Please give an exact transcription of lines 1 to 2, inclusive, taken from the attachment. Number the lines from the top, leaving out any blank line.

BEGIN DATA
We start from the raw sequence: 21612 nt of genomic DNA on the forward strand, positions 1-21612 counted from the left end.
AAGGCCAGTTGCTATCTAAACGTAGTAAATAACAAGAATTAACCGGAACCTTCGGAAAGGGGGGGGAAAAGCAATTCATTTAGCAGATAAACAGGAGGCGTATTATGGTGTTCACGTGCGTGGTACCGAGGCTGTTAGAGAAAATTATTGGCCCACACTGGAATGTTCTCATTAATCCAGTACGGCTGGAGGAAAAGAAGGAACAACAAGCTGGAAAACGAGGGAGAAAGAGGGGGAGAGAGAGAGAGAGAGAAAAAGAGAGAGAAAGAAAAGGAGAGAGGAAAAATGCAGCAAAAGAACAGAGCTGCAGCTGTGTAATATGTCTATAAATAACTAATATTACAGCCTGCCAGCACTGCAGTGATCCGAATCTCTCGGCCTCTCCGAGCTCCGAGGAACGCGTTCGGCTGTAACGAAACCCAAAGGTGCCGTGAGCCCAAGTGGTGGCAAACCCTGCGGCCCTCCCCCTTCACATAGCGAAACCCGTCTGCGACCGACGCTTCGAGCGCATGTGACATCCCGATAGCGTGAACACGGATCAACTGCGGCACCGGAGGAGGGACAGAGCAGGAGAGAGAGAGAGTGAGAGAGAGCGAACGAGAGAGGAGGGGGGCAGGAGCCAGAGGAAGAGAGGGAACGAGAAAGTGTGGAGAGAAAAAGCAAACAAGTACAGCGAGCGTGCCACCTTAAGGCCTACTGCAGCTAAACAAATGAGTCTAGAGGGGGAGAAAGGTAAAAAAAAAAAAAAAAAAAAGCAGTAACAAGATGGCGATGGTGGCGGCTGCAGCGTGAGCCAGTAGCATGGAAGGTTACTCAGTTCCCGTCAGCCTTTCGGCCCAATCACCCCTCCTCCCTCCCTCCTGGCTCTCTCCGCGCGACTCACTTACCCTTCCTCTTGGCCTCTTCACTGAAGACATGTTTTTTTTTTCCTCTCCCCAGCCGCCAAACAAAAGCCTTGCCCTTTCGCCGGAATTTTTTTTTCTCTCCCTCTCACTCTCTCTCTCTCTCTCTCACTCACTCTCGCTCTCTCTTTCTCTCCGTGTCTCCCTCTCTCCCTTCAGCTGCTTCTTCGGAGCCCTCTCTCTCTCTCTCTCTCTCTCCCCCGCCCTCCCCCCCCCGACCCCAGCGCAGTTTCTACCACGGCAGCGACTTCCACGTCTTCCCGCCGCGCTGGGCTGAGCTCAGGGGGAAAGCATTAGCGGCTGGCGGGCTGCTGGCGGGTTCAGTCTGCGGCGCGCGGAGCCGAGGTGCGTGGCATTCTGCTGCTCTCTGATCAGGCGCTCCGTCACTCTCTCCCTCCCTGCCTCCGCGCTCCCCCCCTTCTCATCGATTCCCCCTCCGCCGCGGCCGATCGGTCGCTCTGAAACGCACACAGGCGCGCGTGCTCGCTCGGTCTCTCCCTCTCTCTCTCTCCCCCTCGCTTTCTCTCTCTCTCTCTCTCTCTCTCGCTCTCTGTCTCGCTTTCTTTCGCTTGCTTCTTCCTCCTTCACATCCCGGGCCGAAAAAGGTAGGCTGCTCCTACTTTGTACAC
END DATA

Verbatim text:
We start from the raw sequence: 21612 nt of genomic DNA on the forward strand, positions 1-21612 counted from the left end.
AAGGCCAGTTGCTATCTAAACGTAGTAAATAACAAGAATTAACCGGAACCTTCGGAAAGGGGGGGGAAAAGCAATTCATTTAGCAGATAAACAGGAGGCGTATTATGGTGTTCACGTGCGTGGTACCGAGGCTGTTAGAGAAAATTATTGGCCCACACTGGAATGTTCTCATTAATCCAGTACGGCTGGAGGAAAAGAAGGAACAACAAGCTGGAAAACGAGGGAGAAAGAGGGGGAGAGAGAGAGAGAGAGAAAAAGAGAGAGAAAGAAAAGGAGAGAGGAAAAATGCAGCAAAAGAACAGAGCTGCAGCTGTGTAATATGTCTATAAATAACTAATATTACAGCCTGCCAGCACTGCAGTGATCCGAATCTCTCGGCCTCTCCGAGCTCCGAGGAACGCGTTCGGCTGTAACGAAACCCAAAGGTGCCGTGAGCCCAAGTGGTGGCAAACCCTGCGGCCCTCCCCCTTCACATAGCGAAACCCGTCTGCGACCGACGCTTCGAGCGCATGTGACATCCCGATAGCGTGAACACGGATCAACTGCGGCACCGGAGGAGGGACAGAGCAGGAGAGAGAGAGAGTGAGAGAGAGCGAACGAGAGAGGAGGGGGGCAGGAGCCAGAGGAAGAGAGGGAACGAGAAAGTGTGGAGAGAAAAAGCAAACAAGTACAGCGAGCGTGCCACCTTAAGGCCTACTGCAGCTAAACAAATGAGTCTAGAGGGGGAGAAAGGTAAAAAAAAAAAAAAAAAAAAGCAGTAACAAGATGGCGATGGTGGCGGCTGCAGCGTGAGCCAGTAGCATGGAAGGTTACTCAGTTCCCGTCAGCCTTTCGGCCCAATCACCCCTCCTCCCTCCCTCCTGGCTCTCTCCGCGCGACTCACTTACCCTTCCTCTTGGCCTCTTCACTGAAGACATGTTTTTTTTTTCCTCTCCCCAGCCGCCAAACAAAAGCCTTGCCCTTTCGCCGGAATTTTTTTTTCTCTCCCTCTCACTCTCTCTCTCTCTCTCTCACTCACTCTCGCTCTCTCTTTCTCTCCGTGTCTCCCTCTCTCCCTTCAGCTGCTTCTTCGGAGCCCTCTCTCTCTCTCTCTCTCTCTCCCCCGCCCTCCCCCCCCCGACCCCAGCGCAGTTTCTACCACGGCAGCGACTTCCACGTCTTCCCGCCGCGCTGGGCTGAGCTCAGGGGGAAAGCATTAGCGGCTGGCGGGCTGCTGGCGGGTTCAGTCTGCGGCGCGCGGAGCCGAGGTGCGTGGCATTCTGCTGCTCTCTGATCAGGCGCTCCGTCACTCTCTCCCTCCCTGCCTCCGCGCTCCCCCCCTTCTCATCGATTCCCCCTCCGCCGCGGCCGATCGGTCGCTCTGAAACGCACACAGGCGCGCGTGCTCGCTCGGTCTCTCCCTCTCTCTCTCTCCCCCTCGCTTTCTCTCTCTCTCTCTCTCTCTCTCGCTCTCTGTCTCGCTTTCTTTCGCTTGCTTCTTCCTCCTTCACATCCCGGGCCGAAAAAGGTAGGCTGCTCCTACTTTGTACAC